He argues that the limiting of obscene speech because of its lack of redeeming social value is unacceptable, because society must not be allowed to control how we affect each other's minds. Distasteful or not, such expression works its effects on the mind and for that reason simply cannot be filtered out of the mix of speech in society.
Similarly, Fried would protect all defamatory statements because at root they are attempts to persuade -- they, too, therefore affect the mind. Not only does defamation law punish speech, Fried points out, it also -- and more ominously -- asks the government (that is, the judge in a defamation suit, and the jury the government convenes to hear the suit) to be the arbiter of truth.
Fried appeals to a basic First Amendment principle: oppose speech with which you disagree with counter-speech, not with laws. Allow each side to advocate on its own behalf, and let the public decide. Let the government itself speak out, if it wishes -- but let it not censor the speech of others, no matter how objectionable.
Fried's proposal here is, at worst, fanciful, and at best, in tension with virtually all Supreme Court doctrine. The Court's cases approving obscenity regulation, such as Miller v. California, and its decisions allowing defamation suits (though with the high intent standard imposed in New York Times Co. v. Sullivan.) aren't going anywhere any time soon. Still, Fried offers a thought-provoking rethinking of what the First Amendment means.
The Court's Decisions on Due Process: Worries About Consistency and Subjectivity
Fried begins his consideration of constitutional due process protections with the following query: Can the Constitution deliver protection for an individual's liberty and property that is as broad as its protection of free expression?
Like many scholars, Fried focuses on so-called "substantive" due process -- the idea of which is that some deprivations of liberty or property are so great, no amount of process is enough to allow them. A number of the Court's most controversial cases -- such as Roe v. Wade -- are also substantive due process cases.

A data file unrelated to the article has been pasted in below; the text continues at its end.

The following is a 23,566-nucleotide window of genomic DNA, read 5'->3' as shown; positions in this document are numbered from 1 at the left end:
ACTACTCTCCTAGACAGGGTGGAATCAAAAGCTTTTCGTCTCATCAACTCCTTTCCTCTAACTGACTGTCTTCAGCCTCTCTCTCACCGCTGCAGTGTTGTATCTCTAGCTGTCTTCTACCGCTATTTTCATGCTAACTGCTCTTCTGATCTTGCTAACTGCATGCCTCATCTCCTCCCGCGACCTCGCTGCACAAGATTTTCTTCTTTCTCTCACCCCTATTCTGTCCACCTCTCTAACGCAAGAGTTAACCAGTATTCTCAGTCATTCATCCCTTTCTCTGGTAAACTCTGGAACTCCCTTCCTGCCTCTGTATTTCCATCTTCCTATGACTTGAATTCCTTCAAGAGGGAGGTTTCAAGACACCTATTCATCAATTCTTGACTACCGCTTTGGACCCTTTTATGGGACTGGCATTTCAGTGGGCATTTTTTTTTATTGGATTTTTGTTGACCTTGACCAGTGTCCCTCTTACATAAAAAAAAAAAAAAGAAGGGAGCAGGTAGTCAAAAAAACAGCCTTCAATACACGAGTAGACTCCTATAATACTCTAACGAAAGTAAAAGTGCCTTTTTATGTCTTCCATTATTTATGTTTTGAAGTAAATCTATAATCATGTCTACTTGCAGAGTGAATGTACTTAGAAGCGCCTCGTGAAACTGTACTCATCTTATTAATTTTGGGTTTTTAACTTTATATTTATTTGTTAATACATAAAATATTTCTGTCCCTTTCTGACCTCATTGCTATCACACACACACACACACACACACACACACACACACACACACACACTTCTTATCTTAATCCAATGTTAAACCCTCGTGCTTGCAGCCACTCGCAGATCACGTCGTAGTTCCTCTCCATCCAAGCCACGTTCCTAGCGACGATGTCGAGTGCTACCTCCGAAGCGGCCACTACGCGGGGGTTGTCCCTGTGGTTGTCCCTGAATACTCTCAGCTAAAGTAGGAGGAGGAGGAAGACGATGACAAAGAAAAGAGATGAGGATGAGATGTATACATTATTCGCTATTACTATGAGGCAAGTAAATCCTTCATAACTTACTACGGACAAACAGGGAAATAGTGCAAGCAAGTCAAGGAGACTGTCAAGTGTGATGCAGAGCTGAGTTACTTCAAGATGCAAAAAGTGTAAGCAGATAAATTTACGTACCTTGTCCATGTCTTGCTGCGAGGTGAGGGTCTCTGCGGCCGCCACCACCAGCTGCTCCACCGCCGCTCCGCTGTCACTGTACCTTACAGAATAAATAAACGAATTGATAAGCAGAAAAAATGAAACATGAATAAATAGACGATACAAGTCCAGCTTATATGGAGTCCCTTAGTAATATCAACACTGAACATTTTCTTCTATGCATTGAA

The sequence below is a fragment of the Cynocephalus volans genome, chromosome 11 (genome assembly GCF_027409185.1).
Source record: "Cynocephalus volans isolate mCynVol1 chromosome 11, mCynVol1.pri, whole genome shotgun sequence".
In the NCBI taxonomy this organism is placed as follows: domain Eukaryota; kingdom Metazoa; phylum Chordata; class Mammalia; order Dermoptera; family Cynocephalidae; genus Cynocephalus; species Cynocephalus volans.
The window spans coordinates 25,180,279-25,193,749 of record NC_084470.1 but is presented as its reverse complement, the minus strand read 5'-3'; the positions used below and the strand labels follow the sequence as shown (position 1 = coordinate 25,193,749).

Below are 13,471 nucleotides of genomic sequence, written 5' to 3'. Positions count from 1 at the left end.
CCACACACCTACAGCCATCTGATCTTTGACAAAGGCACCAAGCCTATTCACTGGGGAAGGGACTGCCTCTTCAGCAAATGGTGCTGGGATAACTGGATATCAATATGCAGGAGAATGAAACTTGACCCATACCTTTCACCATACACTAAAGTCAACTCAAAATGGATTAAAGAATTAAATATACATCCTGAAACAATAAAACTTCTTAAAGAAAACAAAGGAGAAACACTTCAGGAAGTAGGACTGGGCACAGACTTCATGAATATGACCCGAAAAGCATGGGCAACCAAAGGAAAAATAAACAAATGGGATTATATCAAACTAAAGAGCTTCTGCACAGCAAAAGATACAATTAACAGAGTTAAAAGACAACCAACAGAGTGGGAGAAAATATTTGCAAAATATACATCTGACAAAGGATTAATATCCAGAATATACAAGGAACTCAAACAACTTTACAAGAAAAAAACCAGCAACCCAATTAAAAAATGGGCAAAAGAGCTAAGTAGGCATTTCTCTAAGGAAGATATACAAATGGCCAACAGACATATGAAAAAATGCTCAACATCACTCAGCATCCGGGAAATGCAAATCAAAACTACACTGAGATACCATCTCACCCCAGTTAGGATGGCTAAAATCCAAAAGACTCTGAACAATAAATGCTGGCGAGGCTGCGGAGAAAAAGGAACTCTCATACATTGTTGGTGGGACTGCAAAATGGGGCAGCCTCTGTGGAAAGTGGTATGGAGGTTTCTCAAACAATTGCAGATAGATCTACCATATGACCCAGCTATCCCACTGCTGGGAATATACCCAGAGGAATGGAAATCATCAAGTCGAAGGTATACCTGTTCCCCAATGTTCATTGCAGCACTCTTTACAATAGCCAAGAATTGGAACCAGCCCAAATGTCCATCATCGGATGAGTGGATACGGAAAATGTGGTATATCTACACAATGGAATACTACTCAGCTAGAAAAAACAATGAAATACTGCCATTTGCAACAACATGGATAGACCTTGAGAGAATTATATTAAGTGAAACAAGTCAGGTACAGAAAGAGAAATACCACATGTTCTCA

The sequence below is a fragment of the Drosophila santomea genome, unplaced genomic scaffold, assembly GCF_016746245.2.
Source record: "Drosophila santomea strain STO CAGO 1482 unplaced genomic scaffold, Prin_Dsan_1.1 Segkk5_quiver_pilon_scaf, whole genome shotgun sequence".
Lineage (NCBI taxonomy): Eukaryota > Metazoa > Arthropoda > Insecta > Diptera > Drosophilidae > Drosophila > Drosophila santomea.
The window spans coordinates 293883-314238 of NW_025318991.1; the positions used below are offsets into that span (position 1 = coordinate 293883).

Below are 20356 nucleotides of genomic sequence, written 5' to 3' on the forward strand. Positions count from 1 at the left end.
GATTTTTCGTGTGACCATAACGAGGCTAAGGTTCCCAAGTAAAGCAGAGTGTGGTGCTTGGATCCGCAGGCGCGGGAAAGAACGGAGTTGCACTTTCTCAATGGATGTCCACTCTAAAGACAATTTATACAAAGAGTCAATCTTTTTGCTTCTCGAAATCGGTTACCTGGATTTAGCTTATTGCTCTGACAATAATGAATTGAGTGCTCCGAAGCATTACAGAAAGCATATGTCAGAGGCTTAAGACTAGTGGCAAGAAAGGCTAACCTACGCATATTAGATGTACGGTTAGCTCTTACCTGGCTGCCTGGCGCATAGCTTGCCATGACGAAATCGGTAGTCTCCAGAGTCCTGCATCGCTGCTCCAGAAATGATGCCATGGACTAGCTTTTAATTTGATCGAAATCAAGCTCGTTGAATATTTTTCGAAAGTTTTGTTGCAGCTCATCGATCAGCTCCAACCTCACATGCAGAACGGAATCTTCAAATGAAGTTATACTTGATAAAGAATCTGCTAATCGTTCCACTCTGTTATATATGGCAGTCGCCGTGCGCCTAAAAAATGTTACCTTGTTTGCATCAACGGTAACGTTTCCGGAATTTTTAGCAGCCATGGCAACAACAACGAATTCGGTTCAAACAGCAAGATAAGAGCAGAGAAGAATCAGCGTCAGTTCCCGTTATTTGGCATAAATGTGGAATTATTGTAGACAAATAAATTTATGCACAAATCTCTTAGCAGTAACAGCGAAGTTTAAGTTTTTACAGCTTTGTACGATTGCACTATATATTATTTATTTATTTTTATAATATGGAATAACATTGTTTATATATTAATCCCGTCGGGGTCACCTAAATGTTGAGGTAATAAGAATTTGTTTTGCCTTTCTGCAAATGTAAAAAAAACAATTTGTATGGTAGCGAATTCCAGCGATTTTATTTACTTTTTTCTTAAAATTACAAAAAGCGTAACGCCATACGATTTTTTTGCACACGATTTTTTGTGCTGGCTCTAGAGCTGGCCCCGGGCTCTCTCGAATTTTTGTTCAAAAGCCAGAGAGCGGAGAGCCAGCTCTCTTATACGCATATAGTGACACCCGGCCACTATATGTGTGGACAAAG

Here, Fried echoes the familiar criticism that the Court's substantive due process jurisprudence is inevitably subjective, and increasingly disconnected from the text of the Constitution. Nevertheless, Fried also acknowledges substantive due process remains a powerful tool for protecting fundamental liberties as the Court chooses to define them.
Fried is able to point to some blatant inconsistencies in due process doctrine. For instance, the Court in Lawrence v. Texas held that the government could not override the privacy of intimate sexual conduct between homosexuals. But in Washington v. Glucksberg it allowed the government to override the liberty of a terminal patient to choose to end his own life.
How can a life-and-death decision be less fundamental than a sexual one? Yet that is just what the Court's two cases, juxtaposed, seem to imply.
While unable to reconcile the Court's cases in this area, Fried does offer comment on how much -- and why -- liberty and privacy are protected by the substantive due process doctrine. Drawing from Lawrence, Fried suggests that liberty broadly encompasses the individual's ability to define her existence, and the privacy to give overt expression to that identity.
Interestingly, this sounds a lot like the "freedom of the mind" Fried championed in his First Amendment commentary. And perhaps substantive due process, for better or worse, is indeed traveling along a trajectory similar to free speech doctrine, toward an ideal of self-expression and self-definition.
A Reflective, Substantive Book That Provides a Welcome Break From Partisanism
Throughout Saying What the Law Is, Fried deliberately avoids political explanations for legal outcomes. He focuses instead on the stabilizing influence of precedent, and the need to reckon with doctrine as doctrine. And he suggests that these forces render a Justice's political persuasions less determinative of results than some would think.
In this time of polarizing debate, Fried's book represents a mature reflection on principles, rather than just another salvo in partisan wars. As such, it is a valuable and refreshing contribution.